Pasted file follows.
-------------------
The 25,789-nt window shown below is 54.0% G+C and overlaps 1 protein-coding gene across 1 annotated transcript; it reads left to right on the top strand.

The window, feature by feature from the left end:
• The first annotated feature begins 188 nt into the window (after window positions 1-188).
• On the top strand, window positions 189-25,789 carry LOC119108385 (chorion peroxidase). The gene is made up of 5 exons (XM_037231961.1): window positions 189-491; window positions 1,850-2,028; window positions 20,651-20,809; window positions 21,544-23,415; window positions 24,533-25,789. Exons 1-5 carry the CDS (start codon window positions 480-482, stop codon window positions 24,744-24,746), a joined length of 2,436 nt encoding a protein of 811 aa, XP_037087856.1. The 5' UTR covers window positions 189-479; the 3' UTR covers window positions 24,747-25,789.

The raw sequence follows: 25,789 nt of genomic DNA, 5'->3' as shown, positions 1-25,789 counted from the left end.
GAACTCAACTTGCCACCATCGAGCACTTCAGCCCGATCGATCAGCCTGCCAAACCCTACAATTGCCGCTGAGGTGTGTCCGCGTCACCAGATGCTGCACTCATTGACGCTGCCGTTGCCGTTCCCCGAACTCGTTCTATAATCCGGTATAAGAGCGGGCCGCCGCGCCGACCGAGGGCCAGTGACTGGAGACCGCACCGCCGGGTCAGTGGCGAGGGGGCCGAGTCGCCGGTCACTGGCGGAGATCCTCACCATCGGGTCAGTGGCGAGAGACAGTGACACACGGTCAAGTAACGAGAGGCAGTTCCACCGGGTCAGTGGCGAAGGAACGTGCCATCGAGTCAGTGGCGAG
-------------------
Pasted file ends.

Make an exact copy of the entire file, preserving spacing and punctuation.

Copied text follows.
The 25,789-nt window shown below is 54.0% G+C and overlaps 1 protein-coding gene across 1 annotated transcript; it reads left to right on the top strand.

The window, feature by feature from the left end:
• The first annotated feature begins 188 nt into the window (after window positions 1-188).
• On the top strand, window positions 189-25,789 carry LOC119108385 (chorion peroxidase). The gene is made up of 5 exons (XM_037231961.1): window positions 189-491; window positions 1,850-2,028; window positions 20,651-20,809; window positions 21,544-23,415; window positions 24,533-25,789. Exons 1-5 carry the CDS (start codon window positions 480-482, stop codon window positions 24,744-24,746), a joined length of 2,436 nt encoding a protein of 811 aa, XP_037087856.1. The 5' UTR covers window positions 189-479; the 3' UTR covers window positions 24,747-25,789.

The raw sequence follows: 25,789 nt of genomic DNA, 5'->3' as shown, positions 1-25,789 counted from the left end.
GAACTCAACTTGCCACCATCGAGCACTTCAGCCCGATCGATCAGCCTGCCAAACCCTACAATTGCCGCTGAGGTGTGTCCGCGTCACCAGATGCTGCACTCATTGACGCTGCCGTTGCCGTTCCCCGAACTCGTTCTATAATCCGGTATAAGAGCGGGCCGCCGCGCCGACCGAGGGCCAGTGACTGGAGACCGCACCGCCGGGTCAGTGGCGAGGGGGCCGAGTCGCCGGTCACTGGCGGAGATCCTCACCATCGGGTCAGTGGCGAGAGACAGTGACACACGGTCAAGTAACGAGAGGCAGTTCCACCGGGTCAGTGGCGAAGGAACGTGCCATCGAGTCAGTGGCGAG